GHDI logo

2. The Crisis of Unification
print version

Overview   |   1. From Separation to Unity   |   2. The Crisis of Unification   |   3. Normality and Identity   |   4. Germany and the World   |   5. Overcoming Reform Gridlock   |   6. Politics in a Unified Germany   |   7. Transitions: From the Bonn to the Berlin Republic

All regime changes are accompanied by a high degree of uncertainty, since it is unclear who the winners and losers will be. Euphoria often turns quickly into disillusionment, and the willingness for political engagement declines accordingly. This was also true of the former GDR, even though unification with the democratically sound and economically superior Federal Republic was supposed to cushion GDR citizens from ensuing burdens and to minimize the load placed on those in the old Republic as much as possible. Nonetheless, unification shock, which had already begun to set in early in 1991, was more all-encompassing and drawn-out than many had expected.

How should one deal with both the victims and the leaders of the old regime? How should the bankrupt command economy be converted into a profitable market economy? And how should GDR institutions be dismantled and rebuilt according to West German models? All of these questions elicited clashing opinions, and the differences were often only superficially linked to East-West oppositions. Additionally, West German dominance determined all of the political, economic, and social questions pertaining to the unification process. Talk of a unification crisis began to circulate. Initially, there had been a general sense that unification would proceed without consequences for the old Federal Republic. Some hoped that this forecast would prove true, others were critical of it (14). It soon became evident, however, that all of Germany would be affected by unification. The political changes prompted by unification included the alteration of the party landscape and the coalition pressures associated with it. For example, within only a few years, the successor party to the Socialist Unity Party [Sozialistische Einheitspartei Deutschlands or SED], the Party of Democratic Socialism [Partei des Demokratischen Sozialismus or PDS] – which had been repeatedly declared dead – established itself as a regional party in the East, integrated the actual and purported losers of unification into the political system, and frustrated West German politicians. The party (which has since been integrated into The Left [Die Linke]) regularly receives the second highest percentage of votes in regions of the former East.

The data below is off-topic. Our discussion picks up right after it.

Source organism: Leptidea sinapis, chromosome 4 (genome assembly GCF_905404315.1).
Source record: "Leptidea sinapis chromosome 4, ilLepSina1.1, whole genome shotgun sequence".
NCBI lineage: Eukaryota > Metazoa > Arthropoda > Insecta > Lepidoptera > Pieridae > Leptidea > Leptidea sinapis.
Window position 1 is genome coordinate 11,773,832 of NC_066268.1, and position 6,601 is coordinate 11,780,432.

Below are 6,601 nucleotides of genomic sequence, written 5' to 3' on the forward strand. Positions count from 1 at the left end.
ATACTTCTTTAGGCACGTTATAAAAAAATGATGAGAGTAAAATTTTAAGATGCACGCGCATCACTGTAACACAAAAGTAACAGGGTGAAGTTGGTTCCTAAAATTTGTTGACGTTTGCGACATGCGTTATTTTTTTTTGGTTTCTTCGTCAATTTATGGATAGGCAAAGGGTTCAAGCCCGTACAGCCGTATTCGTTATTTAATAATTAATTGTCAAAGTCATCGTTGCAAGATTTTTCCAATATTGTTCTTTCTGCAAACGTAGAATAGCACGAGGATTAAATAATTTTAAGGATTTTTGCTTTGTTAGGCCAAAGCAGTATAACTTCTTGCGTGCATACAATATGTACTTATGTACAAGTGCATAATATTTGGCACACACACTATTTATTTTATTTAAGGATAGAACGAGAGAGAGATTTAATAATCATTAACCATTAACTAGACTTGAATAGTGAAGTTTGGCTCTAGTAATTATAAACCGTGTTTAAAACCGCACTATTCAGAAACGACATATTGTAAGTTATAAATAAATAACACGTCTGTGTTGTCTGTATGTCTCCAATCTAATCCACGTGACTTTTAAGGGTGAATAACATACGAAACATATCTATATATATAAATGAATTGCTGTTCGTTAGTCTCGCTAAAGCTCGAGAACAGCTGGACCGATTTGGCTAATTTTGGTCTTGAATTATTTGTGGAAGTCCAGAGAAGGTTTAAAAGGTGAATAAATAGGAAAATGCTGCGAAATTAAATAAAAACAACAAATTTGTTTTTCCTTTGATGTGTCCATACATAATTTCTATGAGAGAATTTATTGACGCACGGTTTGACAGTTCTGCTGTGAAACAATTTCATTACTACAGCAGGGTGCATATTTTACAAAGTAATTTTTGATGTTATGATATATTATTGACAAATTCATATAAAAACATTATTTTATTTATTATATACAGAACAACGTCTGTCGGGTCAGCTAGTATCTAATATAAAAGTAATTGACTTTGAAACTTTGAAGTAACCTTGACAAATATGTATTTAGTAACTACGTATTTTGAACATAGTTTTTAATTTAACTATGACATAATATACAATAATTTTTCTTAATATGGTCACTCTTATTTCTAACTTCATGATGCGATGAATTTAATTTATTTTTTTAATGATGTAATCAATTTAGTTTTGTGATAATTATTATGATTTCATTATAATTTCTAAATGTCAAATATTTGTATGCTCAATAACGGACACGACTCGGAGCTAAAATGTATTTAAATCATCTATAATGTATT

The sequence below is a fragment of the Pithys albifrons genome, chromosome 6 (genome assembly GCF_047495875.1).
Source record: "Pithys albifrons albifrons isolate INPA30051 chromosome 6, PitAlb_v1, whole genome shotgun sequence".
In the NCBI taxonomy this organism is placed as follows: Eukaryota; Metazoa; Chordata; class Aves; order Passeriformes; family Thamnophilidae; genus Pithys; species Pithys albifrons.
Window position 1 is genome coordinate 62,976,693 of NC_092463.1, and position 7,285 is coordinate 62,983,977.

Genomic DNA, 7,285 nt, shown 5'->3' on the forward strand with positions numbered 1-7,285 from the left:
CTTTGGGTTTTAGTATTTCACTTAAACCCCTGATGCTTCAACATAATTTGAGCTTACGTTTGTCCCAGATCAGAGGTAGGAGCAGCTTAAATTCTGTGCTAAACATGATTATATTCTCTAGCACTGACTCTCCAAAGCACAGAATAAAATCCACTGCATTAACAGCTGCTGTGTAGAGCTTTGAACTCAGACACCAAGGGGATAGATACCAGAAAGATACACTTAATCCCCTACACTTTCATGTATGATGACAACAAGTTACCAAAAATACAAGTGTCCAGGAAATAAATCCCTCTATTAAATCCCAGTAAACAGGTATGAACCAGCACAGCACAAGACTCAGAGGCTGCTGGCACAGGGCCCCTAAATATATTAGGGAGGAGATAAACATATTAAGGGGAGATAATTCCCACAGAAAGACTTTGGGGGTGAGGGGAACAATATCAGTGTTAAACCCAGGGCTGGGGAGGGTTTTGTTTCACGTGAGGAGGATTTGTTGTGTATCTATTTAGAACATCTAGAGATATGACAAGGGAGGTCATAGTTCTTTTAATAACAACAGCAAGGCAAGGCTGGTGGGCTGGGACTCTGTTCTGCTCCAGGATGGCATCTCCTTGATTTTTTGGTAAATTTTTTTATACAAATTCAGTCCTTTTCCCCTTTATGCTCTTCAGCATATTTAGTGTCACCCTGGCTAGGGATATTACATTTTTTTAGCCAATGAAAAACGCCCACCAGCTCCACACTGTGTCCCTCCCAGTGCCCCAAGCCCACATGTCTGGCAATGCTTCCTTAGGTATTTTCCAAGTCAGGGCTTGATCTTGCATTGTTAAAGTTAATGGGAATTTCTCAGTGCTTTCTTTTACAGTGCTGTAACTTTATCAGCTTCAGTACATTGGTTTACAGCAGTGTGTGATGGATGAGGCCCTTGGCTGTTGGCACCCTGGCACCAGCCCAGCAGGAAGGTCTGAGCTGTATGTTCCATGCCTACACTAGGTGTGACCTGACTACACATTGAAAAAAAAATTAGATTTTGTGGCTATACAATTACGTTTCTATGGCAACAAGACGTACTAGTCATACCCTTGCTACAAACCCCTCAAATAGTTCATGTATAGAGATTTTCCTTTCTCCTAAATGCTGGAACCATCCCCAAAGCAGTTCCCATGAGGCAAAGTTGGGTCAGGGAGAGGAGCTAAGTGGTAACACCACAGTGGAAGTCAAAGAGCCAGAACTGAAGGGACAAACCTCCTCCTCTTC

(14) Wolf Lepenies, Folgen einer unerhörten Begebenheit. Die Deutschen nach der Vereinigung (Berlin, 1992).

Page 5

first page < previous   |   next > last page